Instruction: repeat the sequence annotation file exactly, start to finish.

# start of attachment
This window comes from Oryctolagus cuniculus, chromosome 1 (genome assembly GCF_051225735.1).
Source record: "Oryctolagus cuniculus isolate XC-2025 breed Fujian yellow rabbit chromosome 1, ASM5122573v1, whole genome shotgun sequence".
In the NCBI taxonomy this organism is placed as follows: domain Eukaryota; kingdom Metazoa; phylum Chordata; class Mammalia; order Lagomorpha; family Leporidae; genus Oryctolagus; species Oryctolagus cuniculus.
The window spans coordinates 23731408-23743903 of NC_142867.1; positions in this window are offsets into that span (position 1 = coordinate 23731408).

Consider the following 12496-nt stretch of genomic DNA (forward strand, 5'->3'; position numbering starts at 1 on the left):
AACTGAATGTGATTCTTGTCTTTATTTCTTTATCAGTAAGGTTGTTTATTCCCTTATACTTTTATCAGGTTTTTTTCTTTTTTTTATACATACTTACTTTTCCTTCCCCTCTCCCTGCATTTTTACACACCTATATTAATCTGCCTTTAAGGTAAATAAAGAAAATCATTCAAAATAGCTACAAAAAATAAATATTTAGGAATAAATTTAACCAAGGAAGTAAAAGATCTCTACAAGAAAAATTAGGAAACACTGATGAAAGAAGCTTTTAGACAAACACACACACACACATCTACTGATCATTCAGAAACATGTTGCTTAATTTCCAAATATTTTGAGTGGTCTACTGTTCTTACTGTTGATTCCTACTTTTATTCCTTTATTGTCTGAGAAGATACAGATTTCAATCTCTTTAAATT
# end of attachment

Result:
This window comes from Oryctolagus cuniculus, chromosome 1 (genome assembly GCF_051225735.1).
Source record: "Oryctolagus cuniculus isolate XC-2025 breed Fujian yellow rabbit chromosome 1, ASM5122573v1, whole genome shotgun sequence".
In the NCBI taxonomy this organism is placed as follows: domain Eukaryota; kingdom Metazoa; phylum Chordata; class Mammalia; order Lagomorpha; family Leporidae; genus Oryctolagus; species Oryctolagus cuniculus.
The window spans coordinates 23731408-23743903 of NC_142867.1; positions in this window are offsets into that span (position 1 = coordinate 23731408).

Consider the following 12496-nt stretch of genomic DNA (forward strand, 5'->3'; position numbering starts at 1 on the left):
AACTGAATGTGATTCTTGTCTTTATTTCTTTATCAGTAAGGTTGTTTATTCCCTTATACTTTTATCAGGTTTTTTTCTTTTTTTTATACATACTTACTTTTCCTTCCCCTCTCCCTGCATTTTTACACACCTATATTAATCTGCCTTTAAGGTAAATAAAGAAAATCATTCAAAATAGCTACAAAAAATAAATATTTAGGAATAAATTTAACCAAGGAAGTAAAAGATCTCTACAAGAAAAATTAGGAAACACTGATGAAAGAAGCTTTTAGACAAACACACACACACACATCTACTGATCATTCAGAAACATGTTGCTTAATTTCCAAATATTTTGAGTGGTCTACTGTTCTTACTGTTGATTCCTACTTTTATTCCTTTATTGTCTGAGAAGATACAGATTTCAATCTCTTTAAATT